Formation of the SC (yellow) reveals the synapsis of sister chromatid pairs in Rec8 mutants.


The mammalian recombination machinery is determined to act, according to results from Huiling Xu, Michael McKay (Peter MacCallum Cancer Centre, Melbourne, Australia), and colleagues. If meiotic homologues are not properly positioned, the machinery sets up on sister chromatids instead.

Proper homologue positioning required Rec8, McKay's group showed. In yeast, Rec8 is known to be essential for recombination and for the formation of the synaptonemal complex (SC), which first links the homologues. In mice lacking Rec8, however, the SC was still laid down—but between sister chromatids rather than homologues. Rec8 thus somehow prevents SC formation between sisters normally.

Chromosome pairing appeared normal in the mutant germ cells, but the pairs might not be presented correctly. “Early on in premeiotic prophase,” says McKay, “Rec8 may have a structural role in creating a competent core. With Rec8, you get two homologues presenting a nice unified core to the SC machinery. If you don't have it, maybe the homologues are never close enough together. The only thing left is the sisters.”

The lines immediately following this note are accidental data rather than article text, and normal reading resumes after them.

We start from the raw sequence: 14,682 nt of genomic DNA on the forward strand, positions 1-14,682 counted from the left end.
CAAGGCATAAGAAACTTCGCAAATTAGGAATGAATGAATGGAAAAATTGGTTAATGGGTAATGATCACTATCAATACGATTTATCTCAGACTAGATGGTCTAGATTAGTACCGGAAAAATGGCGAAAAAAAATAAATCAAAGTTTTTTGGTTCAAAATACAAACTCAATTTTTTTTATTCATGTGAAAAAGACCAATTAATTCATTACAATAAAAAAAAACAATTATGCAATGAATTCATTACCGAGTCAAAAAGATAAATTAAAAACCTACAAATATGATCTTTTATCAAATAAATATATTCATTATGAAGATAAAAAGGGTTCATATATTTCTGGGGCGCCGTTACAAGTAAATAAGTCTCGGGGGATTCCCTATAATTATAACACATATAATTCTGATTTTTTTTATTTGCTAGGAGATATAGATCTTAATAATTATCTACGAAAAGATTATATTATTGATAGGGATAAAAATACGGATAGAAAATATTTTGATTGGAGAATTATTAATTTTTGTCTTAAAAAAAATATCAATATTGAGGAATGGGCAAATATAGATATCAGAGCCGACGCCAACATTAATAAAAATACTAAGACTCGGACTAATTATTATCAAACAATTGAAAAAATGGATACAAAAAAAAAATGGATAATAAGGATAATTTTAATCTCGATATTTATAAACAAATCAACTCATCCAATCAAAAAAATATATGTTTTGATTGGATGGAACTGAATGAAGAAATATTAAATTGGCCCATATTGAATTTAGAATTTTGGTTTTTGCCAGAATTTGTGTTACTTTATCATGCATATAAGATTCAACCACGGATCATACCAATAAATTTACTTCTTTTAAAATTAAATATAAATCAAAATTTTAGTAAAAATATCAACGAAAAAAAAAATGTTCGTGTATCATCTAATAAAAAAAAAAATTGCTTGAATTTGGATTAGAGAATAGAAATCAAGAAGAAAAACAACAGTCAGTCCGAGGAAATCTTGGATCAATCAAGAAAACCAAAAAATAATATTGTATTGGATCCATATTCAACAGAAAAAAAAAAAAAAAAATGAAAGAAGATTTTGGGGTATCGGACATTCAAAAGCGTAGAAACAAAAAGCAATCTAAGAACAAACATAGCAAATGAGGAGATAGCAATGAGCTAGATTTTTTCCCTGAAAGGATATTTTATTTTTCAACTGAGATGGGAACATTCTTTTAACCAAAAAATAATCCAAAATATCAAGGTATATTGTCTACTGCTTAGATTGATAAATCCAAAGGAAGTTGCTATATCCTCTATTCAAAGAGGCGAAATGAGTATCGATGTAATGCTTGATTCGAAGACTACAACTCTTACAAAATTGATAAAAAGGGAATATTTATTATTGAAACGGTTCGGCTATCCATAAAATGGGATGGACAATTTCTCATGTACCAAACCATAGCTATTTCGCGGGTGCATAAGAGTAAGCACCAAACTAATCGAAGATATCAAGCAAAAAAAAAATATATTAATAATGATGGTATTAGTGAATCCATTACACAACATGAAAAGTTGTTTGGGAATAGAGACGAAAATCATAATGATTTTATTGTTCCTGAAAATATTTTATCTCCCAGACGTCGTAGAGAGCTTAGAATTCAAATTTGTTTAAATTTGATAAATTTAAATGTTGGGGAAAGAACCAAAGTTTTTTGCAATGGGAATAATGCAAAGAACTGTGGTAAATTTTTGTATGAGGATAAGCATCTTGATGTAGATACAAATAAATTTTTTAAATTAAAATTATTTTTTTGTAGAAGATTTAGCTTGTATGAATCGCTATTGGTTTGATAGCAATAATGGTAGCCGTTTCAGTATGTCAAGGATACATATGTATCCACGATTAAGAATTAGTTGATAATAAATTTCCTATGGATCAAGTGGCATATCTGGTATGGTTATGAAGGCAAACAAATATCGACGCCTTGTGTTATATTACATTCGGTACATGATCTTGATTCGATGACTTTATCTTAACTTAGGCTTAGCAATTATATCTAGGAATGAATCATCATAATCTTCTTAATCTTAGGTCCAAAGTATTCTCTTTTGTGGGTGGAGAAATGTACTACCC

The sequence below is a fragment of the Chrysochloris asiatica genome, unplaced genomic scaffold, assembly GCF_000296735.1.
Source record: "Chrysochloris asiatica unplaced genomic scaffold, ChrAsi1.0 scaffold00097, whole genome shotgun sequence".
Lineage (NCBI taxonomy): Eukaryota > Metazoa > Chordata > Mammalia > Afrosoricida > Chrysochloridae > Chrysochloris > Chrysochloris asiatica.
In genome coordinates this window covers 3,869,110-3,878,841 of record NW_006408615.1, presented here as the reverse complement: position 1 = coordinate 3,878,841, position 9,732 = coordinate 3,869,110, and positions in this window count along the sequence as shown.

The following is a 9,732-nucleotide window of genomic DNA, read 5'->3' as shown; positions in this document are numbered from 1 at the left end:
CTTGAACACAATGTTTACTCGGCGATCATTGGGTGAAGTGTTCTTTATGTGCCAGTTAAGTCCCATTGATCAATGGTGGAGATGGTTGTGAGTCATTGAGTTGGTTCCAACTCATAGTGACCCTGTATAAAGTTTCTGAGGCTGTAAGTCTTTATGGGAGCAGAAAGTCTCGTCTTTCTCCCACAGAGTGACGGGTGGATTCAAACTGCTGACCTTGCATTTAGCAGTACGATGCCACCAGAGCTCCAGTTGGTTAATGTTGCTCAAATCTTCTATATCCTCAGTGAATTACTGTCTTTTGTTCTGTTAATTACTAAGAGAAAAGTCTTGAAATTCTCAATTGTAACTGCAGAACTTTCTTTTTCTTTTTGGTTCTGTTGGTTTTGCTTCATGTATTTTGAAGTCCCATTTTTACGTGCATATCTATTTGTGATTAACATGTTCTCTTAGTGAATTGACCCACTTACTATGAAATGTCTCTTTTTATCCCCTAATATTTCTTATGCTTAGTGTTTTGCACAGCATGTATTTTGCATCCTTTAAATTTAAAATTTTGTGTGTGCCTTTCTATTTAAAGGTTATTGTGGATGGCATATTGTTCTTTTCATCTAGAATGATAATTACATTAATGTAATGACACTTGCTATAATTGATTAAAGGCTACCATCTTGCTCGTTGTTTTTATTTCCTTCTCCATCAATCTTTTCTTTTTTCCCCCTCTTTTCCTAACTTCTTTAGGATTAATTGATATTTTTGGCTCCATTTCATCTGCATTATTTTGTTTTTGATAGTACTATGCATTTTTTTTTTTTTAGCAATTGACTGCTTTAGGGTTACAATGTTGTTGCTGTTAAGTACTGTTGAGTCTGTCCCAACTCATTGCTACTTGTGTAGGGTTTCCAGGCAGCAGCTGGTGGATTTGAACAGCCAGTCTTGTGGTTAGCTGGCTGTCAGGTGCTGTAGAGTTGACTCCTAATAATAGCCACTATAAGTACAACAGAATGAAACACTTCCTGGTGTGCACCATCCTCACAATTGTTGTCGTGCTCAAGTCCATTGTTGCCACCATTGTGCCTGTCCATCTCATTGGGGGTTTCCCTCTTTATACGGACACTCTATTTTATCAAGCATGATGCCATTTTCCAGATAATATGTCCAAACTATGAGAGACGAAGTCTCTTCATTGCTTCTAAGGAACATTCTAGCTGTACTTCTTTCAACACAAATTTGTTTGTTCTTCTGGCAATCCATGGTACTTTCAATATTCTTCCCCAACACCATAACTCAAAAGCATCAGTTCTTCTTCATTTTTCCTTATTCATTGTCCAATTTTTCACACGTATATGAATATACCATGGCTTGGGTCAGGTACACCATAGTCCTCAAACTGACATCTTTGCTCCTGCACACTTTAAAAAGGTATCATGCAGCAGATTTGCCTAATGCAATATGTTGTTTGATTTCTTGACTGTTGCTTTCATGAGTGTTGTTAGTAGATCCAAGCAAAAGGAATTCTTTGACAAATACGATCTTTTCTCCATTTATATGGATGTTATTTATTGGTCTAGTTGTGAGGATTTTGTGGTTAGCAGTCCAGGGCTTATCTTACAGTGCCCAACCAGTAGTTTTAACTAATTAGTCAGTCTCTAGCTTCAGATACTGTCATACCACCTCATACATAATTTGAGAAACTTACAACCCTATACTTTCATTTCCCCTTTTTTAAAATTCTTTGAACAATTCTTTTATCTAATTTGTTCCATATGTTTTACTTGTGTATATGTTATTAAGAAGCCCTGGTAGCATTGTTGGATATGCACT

Sisters even underwent early recombination events, including DNA double-strand breaks. Later events were not seen, possibly because the unusual SC formation caused apoptosis before crossovers could be resolved. Germ cell death left the mice sterile, as expected. Less expected were the somatic effects, including growth defects, which could not be predicted based on the phenotype of yeast Rec8 mutants.


Xu, H., et al.
Dev. Cell.